Vancouver Sun political correspondent Vaughn Palmer brings us the latest news from Canada. Film critic Robert Horton appraises two new movies starring some of the biggest names of 1980s Hollywood: Stallone and Schwarzenegger. Then, Seattle Times economics columnist Jon Talton considers the economic fortunes of Tacoma and the South Sound and wraps up the latest news on the Boeing 787.
In the old days, when Microsoft Corp. unveiled new software you might have gone to the store, paid for it once, and brought it home in a box.
But with Microsoft’s new service unveiled Tuesday, Office 365, the box is gone. It’s been replaced by a digital subscription that allows you to get almost everything you need from the web. In a promotional video, Microsoft CEO Steve Ballmer said the service offers a “complete office in the cloud,” which he touted as a major leap forward.
Originally published on Mon January 28, 2013 5:45 pm
Researchers say the economic benefits of prisons often don't materialize for rural communities. That's according to a new paper by Northwest sociologists. In fact, they found communities with private prisons fare worse than they did before.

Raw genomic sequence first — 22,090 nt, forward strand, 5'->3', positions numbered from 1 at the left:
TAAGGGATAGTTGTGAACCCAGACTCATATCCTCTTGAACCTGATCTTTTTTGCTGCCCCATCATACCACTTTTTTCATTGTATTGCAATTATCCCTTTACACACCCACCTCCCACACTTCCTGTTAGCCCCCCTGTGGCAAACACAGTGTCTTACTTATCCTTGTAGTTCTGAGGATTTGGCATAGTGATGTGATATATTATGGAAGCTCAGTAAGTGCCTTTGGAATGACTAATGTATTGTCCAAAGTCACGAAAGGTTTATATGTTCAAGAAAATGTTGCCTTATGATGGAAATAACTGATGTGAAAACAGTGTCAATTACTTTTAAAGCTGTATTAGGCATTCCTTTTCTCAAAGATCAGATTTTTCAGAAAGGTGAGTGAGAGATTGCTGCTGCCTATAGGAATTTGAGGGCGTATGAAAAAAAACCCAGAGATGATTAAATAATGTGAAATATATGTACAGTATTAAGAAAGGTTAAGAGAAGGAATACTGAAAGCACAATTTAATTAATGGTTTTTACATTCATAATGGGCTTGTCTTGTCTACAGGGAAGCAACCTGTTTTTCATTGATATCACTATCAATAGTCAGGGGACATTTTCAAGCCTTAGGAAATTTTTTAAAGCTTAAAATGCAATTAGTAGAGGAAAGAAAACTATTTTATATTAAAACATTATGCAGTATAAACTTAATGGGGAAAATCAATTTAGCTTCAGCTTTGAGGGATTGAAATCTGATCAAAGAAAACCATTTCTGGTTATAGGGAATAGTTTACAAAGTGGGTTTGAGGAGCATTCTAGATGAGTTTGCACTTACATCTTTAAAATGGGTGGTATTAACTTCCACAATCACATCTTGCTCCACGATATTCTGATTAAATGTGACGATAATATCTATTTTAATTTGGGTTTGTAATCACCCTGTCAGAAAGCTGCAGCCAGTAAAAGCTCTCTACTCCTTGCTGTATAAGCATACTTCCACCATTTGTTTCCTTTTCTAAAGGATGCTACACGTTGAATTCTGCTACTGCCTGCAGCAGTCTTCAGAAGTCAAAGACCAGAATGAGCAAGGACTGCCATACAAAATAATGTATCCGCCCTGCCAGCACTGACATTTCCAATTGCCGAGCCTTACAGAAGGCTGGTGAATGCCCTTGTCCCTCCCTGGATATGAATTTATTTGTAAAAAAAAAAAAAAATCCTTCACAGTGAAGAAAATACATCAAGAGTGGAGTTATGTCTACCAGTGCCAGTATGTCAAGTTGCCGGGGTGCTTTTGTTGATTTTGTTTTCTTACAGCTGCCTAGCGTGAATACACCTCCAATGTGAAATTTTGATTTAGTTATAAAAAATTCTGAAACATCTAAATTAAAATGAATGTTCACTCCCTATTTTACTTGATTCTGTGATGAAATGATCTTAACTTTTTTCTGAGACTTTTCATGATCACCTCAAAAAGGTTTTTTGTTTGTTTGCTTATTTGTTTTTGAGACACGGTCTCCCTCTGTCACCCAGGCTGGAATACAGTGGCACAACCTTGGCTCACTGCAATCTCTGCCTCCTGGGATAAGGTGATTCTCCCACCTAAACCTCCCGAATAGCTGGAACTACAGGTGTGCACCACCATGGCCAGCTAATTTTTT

Washington State University sociologist Gregory Hook says rural areas that opt to build prisons, even courting them with tax breaks, have one main goal in mind: jobs.
“You know, you look across the way and you say 'Oh there's a prison. Fifty people have a job there. So that's 50 new jobs in my community.' … Only it's not.”
Today investors from around the world are convening to discuss investments in cannabis-related products. The ArcView Group, a San Francisco investment consulting company, is hosting the meeting. And this time, the focus won't be on the growth and sale of marijuana. Instead, it's about all the other related products: lights for growing, portable cases for joints, etc. Ross talks to Roy Kaufman from ArcView for details.
Originally published on Sat January 26, 2013 9:47 am
The high price of silver is bringing one of the Northwest's oldest silver mines back online. The Sunshine Mine in north Idaho is known for one of the worst mining disasters in the nation’s history. It will resume production in late 2014.
The new owner, Sunshine Silver Mines Corp., bought the mine after the previous owner went bankrupt. It happened just in time for silver prices to hit $30 an ounce, and mostly stayed there. The company expects to hire 250 miners once production begins.